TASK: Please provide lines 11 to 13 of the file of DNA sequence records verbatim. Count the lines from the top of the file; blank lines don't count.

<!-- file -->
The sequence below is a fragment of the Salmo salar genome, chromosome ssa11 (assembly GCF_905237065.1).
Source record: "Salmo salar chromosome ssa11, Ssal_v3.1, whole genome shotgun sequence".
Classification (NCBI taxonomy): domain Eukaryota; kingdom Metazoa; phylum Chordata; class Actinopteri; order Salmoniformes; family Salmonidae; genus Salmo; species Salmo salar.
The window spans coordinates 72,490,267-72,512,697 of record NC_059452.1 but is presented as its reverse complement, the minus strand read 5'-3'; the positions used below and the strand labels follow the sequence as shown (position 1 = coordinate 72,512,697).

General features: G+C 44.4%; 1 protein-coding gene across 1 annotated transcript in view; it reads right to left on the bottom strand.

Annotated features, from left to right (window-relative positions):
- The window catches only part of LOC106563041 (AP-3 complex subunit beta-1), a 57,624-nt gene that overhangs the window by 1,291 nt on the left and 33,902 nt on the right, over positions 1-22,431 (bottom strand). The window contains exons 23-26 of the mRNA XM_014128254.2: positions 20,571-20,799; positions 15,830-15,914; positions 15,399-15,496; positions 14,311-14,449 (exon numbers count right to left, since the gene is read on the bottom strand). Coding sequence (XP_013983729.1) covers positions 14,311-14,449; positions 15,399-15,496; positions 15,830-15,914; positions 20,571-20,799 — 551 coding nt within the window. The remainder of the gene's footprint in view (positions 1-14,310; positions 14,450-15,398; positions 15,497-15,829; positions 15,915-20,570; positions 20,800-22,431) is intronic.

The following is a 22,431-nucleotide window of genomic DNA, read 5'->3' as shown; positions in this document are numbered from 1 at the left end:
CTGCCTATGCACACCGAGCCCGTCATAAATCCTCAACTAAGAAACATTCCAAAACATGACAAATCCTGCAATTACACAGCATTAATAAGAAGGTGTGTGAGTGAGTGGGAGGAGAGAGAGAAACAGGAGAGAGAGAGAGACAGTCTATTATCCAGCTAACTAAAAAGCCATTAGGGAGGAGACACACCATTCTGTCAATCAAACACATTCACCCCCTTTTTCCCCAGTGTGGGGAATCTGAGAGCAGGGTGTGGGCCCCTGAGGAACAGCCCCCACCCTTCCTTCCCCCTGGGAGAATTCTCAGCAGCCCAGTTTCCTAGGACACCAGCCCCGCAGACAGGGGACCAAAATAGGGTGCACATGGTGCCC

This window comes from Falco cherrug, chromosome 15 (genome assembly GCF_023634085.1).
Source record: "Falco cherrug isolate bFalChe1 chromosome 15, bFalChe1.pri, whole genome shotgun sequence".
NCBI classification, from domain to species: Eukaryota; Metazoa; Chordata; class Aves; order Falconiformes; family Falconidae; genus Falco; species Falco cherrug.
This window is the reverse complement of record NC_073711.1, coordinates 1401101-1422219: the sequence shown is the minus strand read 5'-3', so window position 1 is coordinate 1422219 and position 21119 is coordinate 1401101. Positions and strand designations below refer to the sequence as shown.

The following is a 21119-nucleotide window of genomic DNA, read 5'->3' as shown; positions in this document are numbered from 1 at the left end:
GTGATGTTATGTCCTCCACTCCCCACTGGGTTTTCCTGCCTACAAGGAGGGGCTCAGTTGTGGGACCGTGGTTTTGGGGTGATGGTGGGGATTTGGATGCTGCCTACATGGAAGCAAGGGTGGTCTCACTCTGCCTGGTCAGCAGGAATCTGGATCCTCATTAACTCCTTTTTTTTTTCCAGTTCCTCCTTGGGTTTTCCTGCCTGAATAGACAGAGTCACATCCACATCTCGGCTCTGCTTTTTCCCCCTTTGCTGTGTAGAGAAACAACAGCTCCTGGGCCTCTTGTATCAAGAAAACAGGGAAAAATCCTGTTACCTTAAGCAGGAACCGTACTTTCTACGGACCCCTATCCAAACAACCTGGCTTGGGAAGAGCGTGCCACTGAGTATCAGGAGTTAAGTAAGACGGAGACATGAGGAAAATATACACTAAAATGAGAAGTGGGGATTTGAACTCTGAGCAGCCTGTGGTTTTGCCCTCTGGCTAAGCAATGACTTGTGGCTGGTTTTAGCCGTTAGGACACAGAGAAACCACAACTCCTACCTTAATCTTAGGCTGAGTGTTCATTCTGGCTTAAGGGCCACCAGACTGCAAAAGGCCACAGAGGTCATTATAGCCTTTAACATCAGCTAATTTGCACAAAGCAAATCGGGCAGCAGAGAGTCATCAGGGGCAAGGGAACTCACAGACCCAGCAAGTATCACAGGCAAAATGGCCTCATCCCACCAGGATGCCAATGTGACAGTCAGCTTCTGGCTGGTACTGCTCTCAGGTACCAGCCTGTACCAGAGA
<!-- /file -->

Source record: "Falco cherrug isolate bFalChe1 chromosome 15, bFalChe1.pri, whole genome shotgun sequence".
NCBI classification, from domain to species: Eukaryota; Metazoa; Chordata; class Aves; order Falconiformes; family Falconidae; genus Falco; species Falco cherrug.
This window is the reverse complement of record NC_073711.1, coordinates 1401101-1422219: the sequence shown is the minus strand read 5'-3', so window position 1 is coordinate 1422219 and position 21119 is coordinate 1401101. Positions and strand designations below refer to the sequence as shown.